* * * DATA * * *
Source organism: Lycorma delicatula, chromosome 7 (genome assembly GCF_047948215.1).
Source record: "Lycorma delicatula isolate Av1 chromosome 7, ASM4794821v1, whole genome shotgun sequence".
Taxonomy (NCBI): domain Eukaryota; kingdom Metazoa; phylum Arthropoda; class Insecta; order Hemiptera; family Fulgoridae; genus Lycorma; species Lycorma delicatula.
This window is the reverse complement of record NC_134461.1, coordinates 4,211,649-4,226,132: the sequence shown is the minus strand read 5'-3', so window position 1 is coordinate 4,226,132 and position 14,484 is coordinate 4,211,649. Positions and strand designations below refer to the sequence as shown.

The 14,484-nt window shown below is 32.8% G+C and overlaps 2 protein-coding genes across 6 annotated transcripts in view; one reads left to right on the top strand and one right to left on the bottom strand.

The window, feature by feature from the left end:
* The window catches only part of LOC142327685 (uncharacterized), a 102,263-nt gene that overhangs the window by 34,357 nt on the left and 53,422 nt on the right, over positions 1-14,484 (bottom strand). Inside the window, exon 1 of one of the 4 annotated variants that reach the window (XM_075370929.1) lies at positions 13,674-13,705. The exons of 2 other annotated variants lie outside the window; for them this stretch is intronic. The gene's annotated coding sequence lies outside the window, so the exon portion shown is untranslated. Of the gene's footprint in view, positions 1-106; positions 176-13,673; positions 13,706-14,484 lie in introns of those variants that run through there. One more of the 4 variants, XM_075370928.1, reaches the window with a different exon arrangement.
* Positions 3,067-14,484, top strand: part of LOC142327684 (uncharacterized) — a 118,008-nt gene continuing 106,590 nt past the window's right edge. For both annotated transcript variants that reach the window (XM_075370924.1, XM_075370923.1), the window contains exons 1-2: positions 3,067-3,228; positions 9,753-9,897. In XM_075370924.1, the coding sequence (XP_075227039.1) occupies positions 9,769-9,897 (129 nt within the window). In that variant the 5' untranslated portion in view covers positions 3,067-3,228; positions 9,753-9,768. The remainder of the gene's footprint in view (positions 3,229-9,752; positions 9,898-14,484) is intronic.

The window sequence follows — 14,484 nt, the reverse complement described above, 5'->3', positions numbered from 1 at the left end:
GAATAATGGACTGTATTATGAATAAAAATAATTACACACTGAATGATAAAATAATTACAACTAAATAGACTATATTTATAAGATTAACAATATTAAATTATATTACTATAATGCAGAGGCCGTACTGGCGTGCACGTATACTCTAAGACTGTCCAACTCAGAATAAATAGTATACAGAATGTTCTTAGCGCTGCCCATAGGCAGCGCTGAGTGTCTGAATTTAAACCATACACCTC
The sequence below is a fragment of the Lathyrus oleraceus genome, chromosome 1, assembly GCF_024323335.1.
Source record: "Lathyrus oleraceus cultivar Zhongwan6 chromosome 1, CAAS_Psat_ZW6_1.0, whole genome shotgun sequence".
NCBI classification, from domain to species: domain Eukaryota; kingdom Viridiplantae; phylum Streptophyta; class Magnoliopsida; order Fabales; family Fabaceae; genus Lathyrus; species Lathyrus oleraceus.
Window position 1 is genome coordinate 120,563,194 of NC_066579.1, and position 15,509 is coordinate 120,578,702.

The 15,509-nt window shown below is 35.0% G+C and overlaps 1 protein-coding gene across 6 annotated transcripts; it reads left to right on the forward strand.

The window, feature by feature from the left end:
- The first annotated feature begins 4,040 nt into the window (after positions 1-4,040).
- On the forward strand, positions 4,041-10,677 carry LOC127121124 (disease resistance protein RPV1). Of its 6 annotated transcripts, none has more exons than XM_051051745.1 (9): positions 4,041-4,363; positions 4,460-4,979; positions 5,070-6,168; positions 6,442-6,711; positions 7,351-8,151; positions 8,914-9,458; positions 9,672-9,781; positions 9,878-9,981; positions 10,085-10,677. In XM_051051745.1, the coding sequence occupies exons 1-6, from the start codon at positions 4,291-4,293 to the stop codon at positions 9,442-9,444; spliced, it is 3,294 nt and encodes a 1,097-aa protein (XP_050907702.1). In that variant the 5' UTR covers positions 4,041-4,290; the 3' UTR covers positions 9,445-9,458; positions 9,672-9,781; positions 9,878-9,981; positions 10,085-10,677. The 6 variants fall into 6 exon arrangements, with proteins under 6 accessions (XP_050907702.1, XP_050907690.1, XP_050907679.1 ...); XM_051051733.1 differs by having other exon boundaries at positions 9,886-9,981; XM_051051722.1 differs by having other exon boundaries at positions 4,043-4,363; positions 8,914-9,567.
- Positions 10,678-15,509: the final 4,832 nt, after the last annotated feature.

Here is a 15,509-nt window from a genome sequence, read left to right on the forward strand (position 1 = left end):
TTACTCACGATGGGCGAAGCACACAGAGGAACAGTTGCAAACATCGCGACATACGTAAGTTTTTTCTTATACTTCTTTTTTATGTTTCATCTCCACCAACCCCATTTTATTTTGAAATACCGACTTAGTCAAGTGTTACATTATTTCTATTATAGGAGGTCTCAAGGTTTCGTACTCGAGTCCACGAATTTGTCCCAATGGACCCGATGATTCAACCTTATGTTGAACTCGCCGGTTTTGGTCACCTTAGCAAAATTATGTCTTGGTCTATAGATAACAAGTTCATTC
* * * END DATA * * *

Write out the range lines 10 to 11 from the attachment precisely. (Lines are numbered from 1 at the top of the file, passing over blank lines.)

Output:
GAATAATGGACTGTATTATGAATAAAAATAATTACACACTGAATGATAAAATAATTACAACTAAATAGACTATATTTATAAGATTAACAATATTAAATTATATTACTATAATGCAGAGGCCGTACTGGCGTGCACGTATACTCTAAGACTGTCCAACTCAGAATAAATAGTATACAGAATGTTCTTAGCGCTGCCCATAGGCAGCGCTGAGTGTCTGAATTTAAACCATACACCTC
The sequence below is a fragment of the Lathyrus oleraceus genome, chromosome 1, assembly GCF_024323335.1.